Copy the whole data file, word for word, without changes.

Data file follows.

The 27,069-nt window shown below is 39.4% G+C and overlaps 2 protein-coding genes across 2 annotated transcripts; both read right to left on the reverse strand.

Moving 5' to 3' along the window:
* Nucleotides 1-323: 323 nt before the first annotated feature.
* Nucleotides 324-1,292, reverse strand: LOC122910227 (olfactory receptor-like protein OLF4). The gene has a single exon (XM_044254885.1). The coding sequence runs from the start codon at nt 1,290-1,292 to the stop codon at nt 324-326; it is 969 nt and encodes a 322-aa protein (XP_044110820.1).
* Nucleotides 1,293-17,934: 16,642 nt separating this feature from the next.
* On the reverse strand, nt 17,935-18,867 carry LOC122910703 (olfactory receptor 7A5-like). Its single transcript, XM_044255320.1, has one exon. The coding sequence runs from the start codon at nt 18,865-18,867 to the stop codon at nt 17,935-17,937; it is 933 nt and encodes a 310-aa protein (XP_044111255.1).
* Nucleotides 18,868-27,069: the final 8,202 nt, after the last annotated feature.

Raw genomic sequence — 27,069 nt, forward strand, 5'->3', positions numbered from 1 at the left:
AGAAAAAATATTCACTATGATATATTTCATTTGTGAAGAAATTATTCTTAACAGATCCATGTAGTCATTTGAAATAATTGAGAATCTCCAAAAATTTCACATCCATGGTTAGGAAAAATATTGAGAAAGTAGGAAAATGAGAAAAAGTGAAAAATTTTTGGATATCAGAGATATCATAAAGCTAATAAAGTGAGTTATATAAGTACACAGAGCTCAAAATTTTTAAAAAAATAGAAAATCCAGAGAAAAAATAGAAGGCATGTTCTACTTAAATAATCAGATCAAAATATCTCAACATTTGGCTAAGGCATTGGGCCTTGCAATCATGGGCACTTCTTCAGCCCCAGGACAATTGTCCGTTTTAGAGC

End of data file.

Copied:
The 27,069-nt window shown below is 39.4% G+C and overlaps 2 protein-coding genes across 2 annotated transcripts; both read right to left on the reverse strand.

Moving 5' to 3' along the window:
* Nucleotides 1-323: 323 nt before the first annotated feature.
* Nucleotides 324-1,292, reverse strand: LOC122910227 (olfactory receptor-like protein OLF4). The gene has a single exon (XM_044254885.1). The coding sequence runs from the start codon at nt 1,290-1,292 to the stop codon at nt 324-326; it is 969 nt and encodes a 322-aa protein (XP_044110820.1).
* Nucleotides 1,293-17,934: 16,642 nt separating this feature from the next.
* On the reverse strand, nt 17,935-18,867 carry LOC122910703 (olfactory receptor 7A5-like). Its single transcript, XM_044255320.1, has one exon. The coding sequence runs from the start codon at nt 18,865-18,867 to the stop codon at nt 17,935-17,937; it is 933 nt and encodes a 310-aa protein (XP_044111255.1).
* Nucleotides 18,868-27,069: the final 8,202 nt, after the last annotated feature.

Raw genomic sequence — 27,069 nt, forward strand, 5'->3', positions numbered from 1 at the left:
AGAAAAAATATTCACTATGATATATTTCATTTGTGAAGAAATTATTCTTAACAGATCCATGTAGTCATTTGAAATAATTGAGAATCTCCAAAAATTTCACATCCATGGTTAGGAAAAATATTGAGAAAGTAGGAAAATGAGAAAAAGTGAAAAATTTTTGGATATCAGAGATATCATAAAGCTAATAAAGTGAGTTATATAAGTACACAGAGCTCAAAATTTTTAAAAAAATAGAAAATCCAGAGAAAAAATAGAAGGCATGTTCTACTTAAATAATCAGATCAAAATATCTCAACATTTGGCTAAGGCATTGGGCCTTGCAATCATGGGCACTTCTTCAGCCCCAGGACAATTGTCCGTTTTAGAGC